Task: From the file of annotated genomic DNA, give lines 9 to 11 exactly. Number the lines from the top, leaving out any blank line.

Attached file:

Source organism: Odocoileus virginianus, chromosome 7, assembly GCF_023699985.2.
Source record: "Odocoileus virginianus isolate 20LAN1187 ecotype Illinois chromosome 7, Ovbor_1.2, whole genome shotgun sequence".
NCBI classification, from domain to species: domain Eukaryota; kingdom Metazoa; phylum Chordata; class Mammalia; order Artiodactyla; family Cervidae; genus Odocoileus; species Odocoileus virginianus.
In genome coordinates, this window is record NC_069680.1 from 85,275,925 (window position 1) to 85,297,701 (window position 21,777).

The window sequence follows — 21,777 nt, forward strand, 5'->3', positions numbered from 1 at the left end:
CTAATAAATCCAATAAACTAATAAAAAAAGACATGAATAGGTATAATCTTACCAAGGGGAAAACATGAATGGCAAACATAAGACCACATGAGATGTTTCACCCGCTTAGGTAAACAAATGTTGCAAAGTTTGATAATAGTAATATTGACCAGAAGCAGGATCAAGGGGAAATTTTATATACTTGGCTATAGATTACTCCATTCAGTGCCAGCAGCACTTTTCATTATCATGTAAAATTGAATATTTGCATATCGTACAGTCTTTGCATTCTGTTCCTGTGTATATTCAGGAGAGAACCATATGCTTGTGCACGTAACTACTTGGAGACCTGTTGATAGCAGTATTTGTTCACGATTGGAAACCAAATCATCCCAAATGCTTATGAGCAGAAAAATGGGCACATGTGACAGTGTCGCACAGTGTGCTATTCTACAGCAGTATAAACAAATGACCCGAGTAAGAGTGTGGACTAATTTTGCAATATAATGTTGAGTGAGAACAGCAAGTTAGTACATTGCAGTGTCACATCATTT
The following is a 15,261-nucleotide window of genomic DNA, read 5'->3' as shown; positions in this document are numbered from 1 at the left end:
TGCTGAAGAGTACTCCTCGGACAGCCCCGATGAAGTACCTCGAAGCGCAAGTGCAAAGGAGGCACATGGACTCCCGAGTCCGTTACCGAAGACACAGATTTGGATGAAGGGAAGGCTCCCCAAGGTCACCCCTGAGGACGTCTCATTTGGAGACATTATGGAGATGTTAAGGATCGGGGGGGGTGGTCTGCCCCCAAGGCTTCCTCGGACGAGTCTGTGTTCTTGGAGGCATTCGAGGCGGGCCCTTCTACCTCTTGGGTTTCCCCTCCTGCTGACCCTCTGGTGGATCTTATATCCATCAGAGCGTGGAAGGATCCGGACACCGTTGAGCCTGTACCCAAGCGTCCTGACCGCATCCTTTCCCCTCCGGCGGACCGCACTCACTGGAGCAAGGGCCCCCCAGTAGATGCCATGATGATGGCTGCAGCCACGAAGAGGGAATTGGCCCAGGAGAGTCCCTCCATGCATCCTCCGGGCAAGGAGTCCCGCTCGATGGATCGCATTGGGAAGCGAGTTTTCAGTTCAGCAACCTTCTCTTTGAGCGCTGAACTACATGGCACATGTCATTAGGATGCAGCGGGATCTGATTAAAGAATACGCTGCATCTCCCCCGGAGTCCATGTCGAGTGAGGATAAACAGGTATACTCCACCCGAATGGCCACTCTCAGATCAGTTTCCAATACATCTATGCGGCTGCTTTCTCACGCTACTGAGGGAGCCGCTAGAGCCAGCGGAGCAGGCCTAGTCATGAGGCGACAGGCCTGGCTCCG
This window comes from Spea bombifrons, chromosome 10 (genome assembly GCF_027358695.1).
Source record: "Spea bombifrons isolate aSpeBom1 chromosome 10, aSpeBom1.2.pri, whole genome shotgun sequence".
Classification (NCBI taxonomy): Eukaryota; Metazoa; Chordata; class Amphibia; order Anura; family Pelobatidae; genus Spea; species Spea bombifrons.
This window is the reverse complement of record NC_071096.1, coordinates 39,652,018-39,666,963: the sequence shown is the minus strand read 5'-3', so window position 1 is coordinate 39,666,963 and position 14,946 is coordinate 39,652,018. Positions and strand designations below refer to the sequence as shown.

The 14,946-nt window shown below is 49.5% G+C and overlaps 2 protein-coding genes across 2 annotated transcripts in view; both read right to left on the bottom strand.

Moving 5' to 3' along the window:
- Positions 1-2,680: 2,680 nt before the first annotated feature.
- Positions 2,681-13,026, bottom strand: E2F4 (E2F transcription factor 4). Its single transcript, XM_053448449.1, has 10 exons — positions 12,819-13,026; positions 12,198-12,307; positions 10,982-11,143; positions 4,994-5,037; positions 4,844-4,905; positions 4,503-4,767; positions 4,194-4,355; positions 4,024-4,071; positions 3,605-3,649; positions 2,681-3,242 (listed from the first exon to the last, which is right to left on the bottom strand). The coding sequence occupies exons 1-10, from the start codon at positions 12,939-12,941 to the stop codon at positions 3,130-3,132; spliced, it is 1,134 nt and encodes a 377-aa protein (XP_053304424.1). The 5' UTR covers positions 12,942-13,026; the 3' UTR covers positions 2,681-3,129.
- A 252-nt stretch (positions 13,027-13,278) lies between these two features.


This window comes from Spea bombifrons, chromosome 10 (genome assembly GCF_027358695.1).
Source record: "Spea bombifrons isolate aSpeBom1 chromosome 10, aSpeBom1.2.pri, whole genome shotgun sequence".
Classification (NCBI taxonomy): Eukaryota; Metazoa; Chordata; class Amphibia; order Anura; family Pelobatidae; genus Spea; species Spea bombifrons.